facebook
twitter
rss
account
search
search
 

NASA satellite sees new black hole

Oct. 5, 2012 at 7:50 PM   |   Comments

GREENBELT, Md., Oct. 5 (UPI) -- NASA says its Swift satellite detected X-rays from close to the center of our Milky Way galaxy, evidence of a previously unknown stellar-mass black hole.

"Bright X-ray novae are so rare that they're essentially once-a-mission events and this is the first one Swift has seen," said Neil Gehrels, Swift principal investigator at NASA's Goddard Space Flight Center in Greenbelt, Md.

The rapidly brightening source triggered Swift's Burst Alert Telescope twice on the morning of Sept. 16 and once again the next day, NASA reported.

"This is really something we've been waiting for," Gehrels said.

An X-ray nova is a short-lived X-ray source that appears suddenly, reaches its emission peak in just a few days and then fades out over a period of months, started by a torrent of gas suddenly rushing toward one of the most compact objects known, either a neutron star or a black hole.

"The pattern we're seeing is observed in X-ray novae where the central object is a black hole," said Boris Sbarufatti, an astrophysicist at Brera Observatory in Milan, Italy, currently working with other Swift team members at Penn State.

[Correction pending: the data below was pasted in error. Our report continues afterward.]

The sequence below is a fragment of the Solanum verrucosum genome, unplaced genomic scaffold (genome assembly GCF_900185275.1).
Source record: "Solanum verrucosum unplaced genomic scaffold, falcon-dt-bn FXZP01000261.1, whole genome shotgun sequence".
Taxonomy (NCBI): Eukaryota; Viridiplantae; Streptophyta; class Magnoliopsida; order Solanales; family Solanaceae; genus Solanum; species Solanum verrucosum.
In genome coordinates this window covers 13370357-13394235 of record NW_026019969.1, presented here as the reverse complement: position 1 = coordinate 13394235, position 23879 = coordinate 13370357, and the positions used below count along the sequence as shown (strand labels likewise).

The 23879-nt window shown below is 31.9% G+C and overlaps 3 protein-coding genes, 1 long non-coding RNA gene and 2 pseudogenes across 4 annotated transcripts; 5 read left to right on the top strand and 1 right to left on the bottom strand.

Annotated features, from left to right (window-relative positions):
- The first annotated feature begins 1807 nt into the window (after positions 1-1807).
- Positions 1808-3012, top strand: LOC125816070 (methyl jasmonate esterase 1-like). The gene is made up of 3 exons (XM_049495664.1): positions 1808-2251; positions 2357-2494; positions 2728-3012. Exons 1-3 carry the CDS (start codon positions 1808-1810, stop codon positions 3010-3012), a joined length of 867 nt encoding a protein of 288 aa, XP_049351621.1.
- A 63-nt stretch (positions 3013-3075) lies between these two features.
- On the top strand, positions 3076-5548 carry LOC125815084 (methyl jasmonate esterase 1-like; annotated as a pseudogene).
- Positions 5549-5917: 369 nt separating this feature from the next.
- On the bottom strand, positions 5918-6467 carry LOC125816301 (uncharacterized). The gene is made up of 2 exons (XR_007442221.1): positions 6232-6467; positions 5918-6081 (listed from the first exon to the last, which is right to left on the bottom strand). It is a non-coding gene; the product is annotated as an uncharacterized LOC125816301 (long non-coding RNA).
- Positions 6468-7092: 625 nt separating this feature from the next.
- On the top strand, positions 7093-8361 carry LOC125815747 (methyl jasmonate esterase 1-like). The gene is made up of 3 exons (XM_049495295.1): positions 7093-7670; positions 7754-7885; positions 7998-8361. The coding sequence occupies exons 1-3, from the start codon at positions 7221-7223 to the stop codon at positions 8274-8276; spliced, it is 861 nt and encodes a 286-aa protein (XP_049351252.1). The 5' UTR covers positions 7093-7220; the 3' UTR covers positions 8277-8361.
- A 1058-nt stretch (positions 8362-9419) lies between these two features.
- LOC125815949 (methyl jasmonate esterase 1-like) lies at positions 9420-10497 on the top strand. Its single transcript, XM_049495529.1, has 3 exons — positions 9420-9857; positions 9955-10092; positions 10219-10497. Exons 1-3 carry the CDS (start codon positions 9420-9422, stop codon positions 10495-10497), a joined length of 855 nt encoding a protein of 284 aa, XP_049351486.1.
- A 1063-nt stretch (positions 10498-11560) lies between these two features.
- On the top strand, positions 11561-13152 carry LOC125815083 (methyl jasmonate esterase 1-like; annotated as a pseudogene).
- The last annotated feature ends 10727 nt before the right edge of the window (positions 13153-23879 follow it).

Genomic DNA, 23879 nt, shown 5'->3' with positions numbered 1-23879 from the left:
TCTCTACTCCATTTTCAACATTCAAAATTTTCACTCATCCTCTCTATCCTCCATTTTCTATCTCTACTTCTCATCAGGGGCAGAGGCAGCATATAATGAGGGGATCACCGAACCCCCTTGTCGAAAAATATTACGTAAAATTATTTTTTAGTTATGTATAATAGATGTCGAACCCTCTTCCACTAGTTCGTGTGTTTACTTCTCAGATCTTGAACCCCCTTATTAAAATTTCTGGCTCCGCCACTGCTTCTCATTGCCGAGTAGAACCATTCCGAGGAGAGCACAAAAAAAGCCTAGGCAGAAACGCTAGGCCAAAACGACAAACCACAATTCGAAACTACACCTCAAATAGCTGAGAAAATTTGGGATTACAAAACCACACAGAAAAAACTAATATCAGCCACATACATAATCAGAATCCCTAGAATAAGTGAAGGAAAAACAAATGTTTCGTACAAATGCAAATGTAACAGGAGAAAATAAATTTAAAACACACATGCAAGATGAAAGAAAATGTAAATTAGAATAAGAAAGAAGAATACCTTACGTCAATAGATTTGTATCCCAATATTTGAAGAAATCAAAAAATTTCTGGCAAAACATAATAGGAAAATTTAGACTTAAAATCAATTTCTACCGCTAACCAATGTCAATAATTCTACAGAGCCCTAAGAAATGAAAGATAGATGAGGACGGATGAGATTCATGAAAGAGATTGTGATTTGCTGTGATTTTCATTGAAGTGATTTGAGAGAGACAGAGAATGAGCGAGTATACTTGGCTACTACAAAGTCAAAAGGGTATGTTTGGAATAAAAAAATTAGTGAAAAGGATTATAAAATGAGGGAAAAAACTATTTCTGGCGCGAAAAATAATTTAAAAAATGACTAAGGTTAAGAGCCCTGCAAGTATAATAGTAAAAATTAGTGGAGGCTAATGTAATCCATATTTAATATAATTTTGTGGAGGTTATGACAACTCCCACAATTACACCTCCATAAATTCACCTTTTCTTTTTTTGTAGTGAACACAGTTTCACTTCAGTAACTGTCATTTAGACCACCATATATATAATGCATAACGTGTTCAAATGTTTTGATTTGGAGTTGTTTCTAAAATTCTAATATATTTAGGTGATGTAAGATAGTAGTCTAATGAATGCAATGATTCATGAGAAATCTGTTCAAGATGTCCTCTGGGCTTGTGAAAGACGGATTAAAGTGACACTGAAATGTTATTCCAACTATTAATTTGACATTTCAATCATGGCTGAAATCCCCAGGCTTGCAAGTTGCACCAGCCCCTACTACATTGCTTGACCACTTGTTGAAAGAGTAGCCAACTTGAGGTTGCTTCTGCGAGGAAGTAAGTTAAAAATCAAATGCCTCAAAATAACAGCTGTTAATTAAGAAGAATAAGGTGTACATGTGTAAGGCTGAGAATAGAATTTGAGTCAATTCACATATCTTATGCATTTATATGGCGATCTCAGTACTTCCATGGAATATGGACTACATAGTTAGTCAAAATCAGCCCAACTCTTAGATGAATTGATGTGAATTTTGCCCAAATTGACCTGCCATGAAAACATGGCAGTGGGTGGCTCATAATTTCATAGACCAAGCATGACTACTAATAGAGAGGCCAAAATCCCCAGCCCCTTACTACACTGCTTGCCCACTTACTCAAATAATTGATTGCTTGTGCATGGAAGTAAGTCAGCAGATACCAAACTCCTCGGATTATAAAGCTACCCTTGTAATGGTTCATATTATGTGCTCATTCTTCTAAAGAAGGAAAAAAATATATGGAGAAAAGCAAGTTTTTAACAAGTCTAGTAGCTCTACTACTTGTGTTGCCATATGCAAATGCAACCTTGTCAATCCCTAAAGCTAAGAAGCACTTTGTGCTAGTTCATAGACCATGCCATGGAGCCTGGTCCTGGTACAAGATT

"Once the X-rays fade away, we hope to measure its mass and confirm its black hole status."

Topics: Neil Gehrels
© 2012 United Press International, Inc. All Rights Reserved. Any reproduction, republication, redistribution and/or modification of any UPI content is expressly prohibited without UPI's prior written consent.
Recommended UPI Stories
Featured UPI Collection
trending
Celebrity Couples of 2014 [PHOTOS]

Celebrity Couples of 2014 [PHOTOS]

Most Popular
1
Study explains why ER nurses do what they do
2
Tropical storm Karina looks like the number 9 from space
3
Fish can smell a bad coral reef
4
Latvia boasts world's first net for migrating bats
5
Seals, sea lions likely spread tuberculosis to humans
Trending News
Video
x
Feedback